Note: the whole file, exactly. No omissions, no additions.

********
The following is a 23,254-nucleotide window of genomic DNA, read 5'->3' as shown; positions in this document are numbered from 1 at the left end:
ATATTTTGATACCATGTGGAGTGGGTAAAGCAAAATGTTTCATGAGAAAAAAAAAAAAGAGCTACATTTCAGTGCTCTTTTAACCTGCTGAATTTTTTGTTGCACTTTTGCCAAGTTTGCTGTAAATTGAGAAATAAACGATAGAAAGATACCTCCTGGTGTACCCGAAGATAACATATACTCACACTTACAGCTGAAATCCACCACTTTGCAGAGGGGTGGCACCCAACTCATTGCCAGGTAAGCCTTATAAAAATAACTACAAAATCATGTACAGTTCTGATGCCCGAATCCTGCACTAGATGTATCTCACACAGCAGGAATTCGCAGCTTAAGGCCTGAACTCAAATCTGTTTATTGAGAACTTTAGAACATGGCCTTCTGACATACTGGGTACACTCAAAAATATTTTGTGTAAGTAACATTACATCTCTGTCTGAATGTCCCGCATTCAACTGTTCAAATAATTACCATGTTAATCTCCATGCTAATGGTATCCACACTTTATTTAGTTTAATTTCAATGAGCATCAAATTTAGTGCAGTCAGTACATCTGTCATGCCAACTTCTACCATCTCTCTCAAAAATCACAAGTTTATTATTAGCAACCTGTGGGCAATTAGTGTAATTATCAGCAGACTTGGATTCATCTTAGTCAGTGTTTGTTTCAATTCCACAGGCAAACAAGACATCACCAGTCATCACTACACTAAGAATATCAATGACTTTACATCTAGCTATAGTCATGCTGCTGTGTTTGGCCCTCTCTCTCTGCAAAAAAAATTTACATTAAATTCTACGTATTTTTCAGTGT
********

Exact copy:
The following is a 23,254-nucleotide window of genomic DNA, read 5'->3' as shown; positions in this document are numbered from 1 at the left end:
ATATTTTGATACCATGTGGAGTGGGTAAAGCAAAATGTTTCATGAGAAAAAAAAAAAAGAGCTACATTTCAGTGCTCTTTTAACCTGCTGAATTTTTTGTTGCACTTTTGCCAAGTTTGCTGTAAATTGAGAAATAAACGATAGAAAGATACCTCCTGGTGTACCCGAAGATAACATATACTCACACTTACAGCTGAAATCCACCACTTTGCAGAGGGGTGGCACCCAACTCATTGCCAGGTAAGCCTTATAAAAATAACTACAAAATCATGTACAGTTCTGATGCCCGAATCCTGCACTAGATGTATCTCACACAGCAGGAATTCGCAGCTTAAGGCCTGAACTCAAATCTGTTTATTGAGAACTTTAGAACATGGCCTTCTGACATACTGGGTACACTCAAAAATATTTTGTGTAAGTAACATTACATCTCTGTCTGAATGTCCCGCATTCAACTGTTCAAATAATTACCATGTTAATCTCCATGCTAATGGTATCCACACTTTATTTAGTTTAATTTCAATGAGCATCAAATTTAGTGCAGTCAGTACATCTGTCATGCCAACTTCTACCATCTCTCTCAAAAATCACAAGTTTATTATTAGCAACCTGTGGGCAATTAGTGTAATTATCAGCAGACTTGGATTCATCTTAGTCAGTGTTTGTTTCAATTCCACAGGCAAACAAGACATCACCAGTCATCACTACACTAAGAATATCAATGACTTTACATCTAGCTATAGTCATGCTGCTGTGTTTGGCCCTCTCTCTCTGCAAAAAAAATTTACATTAAATTCTACGTATTTTTCAGTGT